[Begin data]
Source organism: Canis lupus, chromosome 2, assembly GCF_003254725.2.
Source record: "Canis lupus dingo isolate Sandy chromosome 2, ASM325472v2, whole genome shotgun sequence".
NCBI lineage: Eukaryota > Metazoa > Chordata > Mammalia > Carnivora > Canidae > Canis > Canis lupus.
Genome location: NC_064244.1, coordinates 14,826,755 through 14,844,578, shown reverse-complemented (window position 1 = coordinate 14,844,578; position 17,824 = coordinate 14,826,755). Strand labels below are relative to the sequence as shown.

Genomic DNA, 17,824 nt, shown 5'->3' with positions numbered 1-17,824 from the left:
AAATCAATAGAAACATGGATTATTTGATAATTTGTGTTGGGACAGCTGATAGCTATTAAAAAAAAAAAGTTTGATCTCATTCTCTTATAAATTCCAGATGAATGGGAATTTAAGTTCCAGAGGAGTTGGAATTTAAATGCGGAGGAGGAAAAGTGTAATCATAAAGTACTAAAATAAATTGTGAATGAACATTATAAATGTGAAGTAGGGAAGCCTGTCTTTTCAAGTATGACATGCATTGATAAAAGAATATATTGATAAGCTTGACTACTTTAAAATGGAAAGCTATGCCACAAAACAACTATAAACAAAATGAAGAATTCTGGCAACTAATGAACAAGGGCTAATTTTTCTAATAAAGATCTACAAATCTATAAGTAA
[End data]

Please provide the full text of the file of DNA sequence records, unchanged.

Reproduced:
Source organism: Canis lupus, chromosome 2, assembly GCF_003254725.2.
Source record: "Canis lupus dingo isolate Sandy chromosome 2, ASM325472v2, whole genome shotgun sequence".
NCBI lineage: Eukaryota > Metazoa > Chordata > Mammalia > Carnivora > Canidae > Canis > Canis lupus.
Genome location: NC_064244.1, coordinates 14,826,755 through 14,844,578, shown reverse-complemented (window position 1 = coordinate 14,844,578; position 17,824 = coordinate 14,826,755). Strand labels below are relative to the sequence as shown.

Genomic DNA, 17,824 nt, shown 5'->3' with positions numbered 1-17,824 from the left:
AAATCAATAGAAACATGGATTATTTGATAATTTGTGTTGGGACAGCTGATAGCTATTAAAAAAAAAAAGTTTGATCTCATTCTCTTATAAATTCCAGATGAATGGGAATTTAAGTTCCAGAGGAGTTGGAATTTAAATGCGGAGGAGGAAAAGTGTAATCATAAAGTACTAAAATAAATTGTGAATGAACATTATAAATGTGAAGTAGGGAAGCCTGTCTTTTCAAGTATGACATGCATTGATAAAAGAATATATTGATAAGCTTGACTACTTTAAAATGGAAAGCTATGCCACAAAACAACTATAAACAAAATGAAGAATTCTGGCAACTAATGAACAAGGGCTAATTTTTCTAATAAAGATCTACAAATCTATAAGTAA